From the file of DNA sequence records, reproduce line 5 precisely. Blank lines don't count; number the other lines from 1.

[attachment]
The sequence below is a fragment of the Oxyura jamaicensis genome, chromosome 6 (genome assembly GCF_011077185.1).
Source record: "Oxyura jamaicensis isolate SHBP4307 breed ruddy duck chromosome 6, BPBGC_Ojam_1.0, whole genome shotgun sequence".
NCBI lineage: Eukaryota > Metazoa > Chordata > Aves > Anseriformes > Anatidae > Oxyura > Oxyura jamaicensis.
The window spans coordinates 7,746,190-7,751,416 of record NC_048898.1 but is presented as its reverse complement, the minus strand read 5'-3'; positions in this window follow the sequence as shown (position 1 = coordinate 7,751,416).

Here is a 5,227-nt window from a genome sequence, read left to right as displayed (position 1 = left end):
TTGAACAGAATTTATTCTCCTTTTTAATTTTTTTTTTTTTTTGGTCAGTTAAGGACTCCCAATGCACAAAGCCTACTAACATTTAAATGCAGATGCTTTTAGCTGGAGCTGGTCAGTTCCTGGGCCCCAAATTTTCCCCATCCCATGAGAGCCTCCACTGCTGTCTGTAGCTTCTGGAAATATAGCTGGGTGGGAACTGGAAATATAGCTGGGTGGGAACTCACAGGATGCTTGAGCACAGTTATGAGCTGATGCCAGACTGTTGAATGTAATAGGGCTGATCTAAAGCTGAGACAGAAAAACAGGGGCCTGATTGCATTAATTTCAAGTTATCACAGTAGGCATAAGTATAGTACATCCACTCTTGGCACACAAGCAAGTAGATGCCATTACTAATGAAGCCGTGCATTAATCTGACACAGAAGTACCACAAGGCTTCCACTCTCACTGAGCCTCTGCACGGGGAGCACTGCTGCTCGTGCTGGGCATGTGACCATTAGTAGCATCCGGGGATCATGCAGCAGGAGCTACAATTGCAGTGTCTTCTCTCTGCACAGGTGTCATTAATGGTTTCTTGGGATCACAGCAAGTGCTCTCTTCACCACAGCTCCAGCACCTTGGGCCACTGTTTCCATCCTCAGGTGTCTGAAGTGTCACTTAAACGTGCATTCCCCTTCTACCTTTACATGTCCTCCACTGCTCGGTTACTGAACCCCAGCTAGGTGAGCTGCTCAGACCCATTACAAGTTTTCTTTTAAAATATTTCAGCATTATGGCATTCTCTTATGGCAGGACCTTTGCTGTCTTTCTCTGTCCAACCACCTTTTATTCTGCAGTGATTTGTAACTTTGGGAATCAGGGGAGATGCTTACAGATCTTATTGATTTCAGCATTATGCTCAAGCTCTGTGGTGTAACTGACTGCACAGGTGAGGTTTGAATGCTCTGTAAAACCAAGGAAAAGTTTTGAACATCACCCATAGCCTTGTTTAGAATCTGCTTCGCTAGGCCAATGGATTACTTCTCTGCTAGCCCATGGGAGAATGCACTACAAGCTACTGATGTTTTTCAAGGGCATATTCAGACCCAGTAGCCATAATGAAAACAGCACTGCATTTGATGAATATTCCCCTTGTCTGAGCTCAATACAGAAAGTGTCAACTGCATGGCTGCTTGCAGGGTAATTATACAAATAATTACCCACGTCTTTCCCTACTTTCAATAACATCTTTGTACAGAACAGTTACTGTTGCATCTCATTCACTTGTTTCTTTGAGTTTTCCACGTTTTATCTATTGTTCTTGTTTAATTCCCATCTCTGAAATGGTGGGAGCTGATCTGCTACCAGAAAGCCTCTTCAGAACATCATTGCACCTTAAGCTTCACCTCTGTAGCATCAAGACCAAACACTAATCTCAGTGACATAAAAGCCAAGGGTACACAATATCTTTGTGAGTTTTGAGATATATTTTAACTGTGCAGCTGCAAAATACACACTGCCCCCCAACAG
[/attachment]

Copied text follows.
Here is a 5,227-nt window from a genome sequence, read left to right as displayed (position 1 = left end):